Tea Tree Oil
Penetration enhancing effects of essential oil constituents
Essential oils have been used to enhance the penetration and absorption of various substances through the skin. Indeed, scientists have observed this effect of essential oils for decades in relation to the transdermal delivery of drugs. Knowing this, synthetic chemicals—some of which are known hormone disruptors—are likely to penetrate through the skin at a higher rate when combined with essential oils.
Terpenes are the most common class of constituent found within essential oils and they are known to acts as penetration enhancers of multiple substances (vitamins, drugs, phytocompounds, etc.). Some of these individual terpenes have been explored for their ability to act as penetration enhancers. It is also possible that essential oils that contain multiple penetration-enhancing constituents—like tea tree and lavender—could possess a synergistic effect.
Lavender essential oil itself is a known penetration enhancer. Looking at the major components in lavender we find that the following are known penetration enhancers:
Tea tree essential oil also contains constituents that enhance the penetration of other ingredients or chemicals through the skin:
These lists are far from inclusive of all constituents in these two oils that increase the penetration of other substances through the skin.
Endocrine-disrupting chemicals in the products
A more plausible answer for the link between products that contain essential oils and PG or PT is interactions with other known hormone-disrupting chemicals present in the products. Many commercial personal care products (shampoo contains parabens and phthalates, which disrupt hormone activity) and colognes (many contain phthalates that disrupt hormone function) are a smorgasbord of harmful chemicals. Not to mention that essential oils may react with the chemicals (like bisphenol A, a known hormone disruptor) in the plastic containers of these products and cause them to leach into the product. Application of the product to the skin leads to absorption of both the plastic container chemicals and the synthetic chemical ingredients in the product.
While ingredients in wash-off products like shampoo and soaps have minimal contact with the skin, repeated exposure to these chemicals can have a cumulative effect. This is particularly true if the chemicals are being absorbed at a higher rate because the product includes lavender or tea tree essential oil. Colognes and perfumes are often sprayed directly on the skin and can have a higher absorption rate as a leave-on product.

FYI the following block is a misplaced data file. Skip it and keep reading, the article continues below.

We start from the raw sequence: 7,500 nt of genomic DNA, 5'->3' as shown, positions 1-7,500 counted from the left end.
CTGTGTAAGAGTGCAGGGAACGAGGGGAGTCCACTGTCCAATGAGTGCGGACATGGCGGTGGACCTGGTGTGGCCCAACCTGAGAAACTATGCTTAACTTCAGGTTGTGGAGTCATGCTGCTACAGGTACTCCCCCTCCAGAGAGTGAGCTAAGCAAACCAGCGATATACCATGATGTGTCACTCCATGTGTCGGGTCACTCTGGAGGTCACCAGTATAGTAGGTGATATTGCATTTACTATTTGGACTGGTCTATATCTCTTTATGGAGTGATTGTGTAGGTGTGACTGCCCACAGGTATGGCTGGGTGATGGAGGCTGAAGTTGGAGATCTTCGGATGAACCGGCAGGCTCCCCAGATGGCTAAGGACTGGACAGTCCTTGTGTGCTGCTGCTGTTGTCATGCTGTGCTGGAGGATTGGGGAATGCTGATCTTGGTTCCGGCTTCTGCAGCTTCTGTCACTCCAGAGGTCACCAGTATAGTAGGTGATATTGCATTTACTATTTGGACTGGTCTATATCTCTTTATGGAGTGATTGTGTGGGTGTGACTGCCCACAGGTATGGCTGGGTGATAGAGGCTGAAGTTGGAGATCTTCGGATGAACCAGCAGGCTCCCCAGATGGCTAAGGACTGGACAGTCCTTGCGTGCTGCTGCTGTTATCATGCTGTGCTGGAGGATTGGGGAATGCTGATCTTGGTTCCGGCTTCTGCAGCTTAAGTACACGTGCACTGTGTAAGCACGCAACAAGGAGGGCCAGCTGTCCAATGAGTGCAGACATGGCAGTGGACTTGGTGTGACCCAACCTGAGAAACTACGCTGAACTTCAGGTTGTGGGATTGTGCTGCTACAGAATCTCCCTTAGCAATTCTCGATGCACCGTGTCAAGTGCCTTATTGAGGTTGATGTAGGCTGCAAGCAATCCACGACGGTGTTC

In reality, exposure to hormone-disrupting chemicals is pervasive today because they are found in our water, air, clothes, food, furniture, vehicles, household cleaners, industrial chemicals, cosmetics, and personal care products. Indeed, one study found that infants are born with a tremendous toxic burden—an average of 200 chemicals present in umbilical cord blood at birth. Exposure to additional hormone-disrupting chemicals that are absorbed at a higher rate due to the presence of essential oils may have simply been the tipping point to trigger PG or PT.
The evidence-based and logical conclusion
Dozens of clinical trials using lavender or tea tree, combined with anecdotal use among millions of children, has not reported a statistically significant amount of estrogenic activity or hormone disruption for these two oils. We are each biologically unique and will respond to different substances uniquely. Most people can eat watermelon, but some have their throat itch and close if they do. Some children can eat peanuts, but to others, peanuts represent a threat to their life. Even among natural products, you will have a very small number of people that respond adversely or experience undesirable effects.
The presumed link to essential oils and hormone disruption in these studies is far from proven and frequently based on poor science and flawed methodology. The observations do not prove definitively PT or PG was caused by essential oils. This has been grossly overstated and aggrandized by the media. What we can learn from these studies is that consumers should be more selective about their products. They should choose natural products and products with essential oils that do not contain hormone-disrupting chemicals. Unfortunately, this is a major trend among companies selling soaps, lotions, shampoos, and other personal care products to capitalize on the growing essential oil industry.
The bottom line is you can still use tea tree and lavender essential oils on your children when diluted appropriately. With anything in medicine or health, the risks versus the benefits have to be weighed. And in this case, the vast whole-body benefits of these two essential oils far outweigh the minimal and rare risks that are far from proven.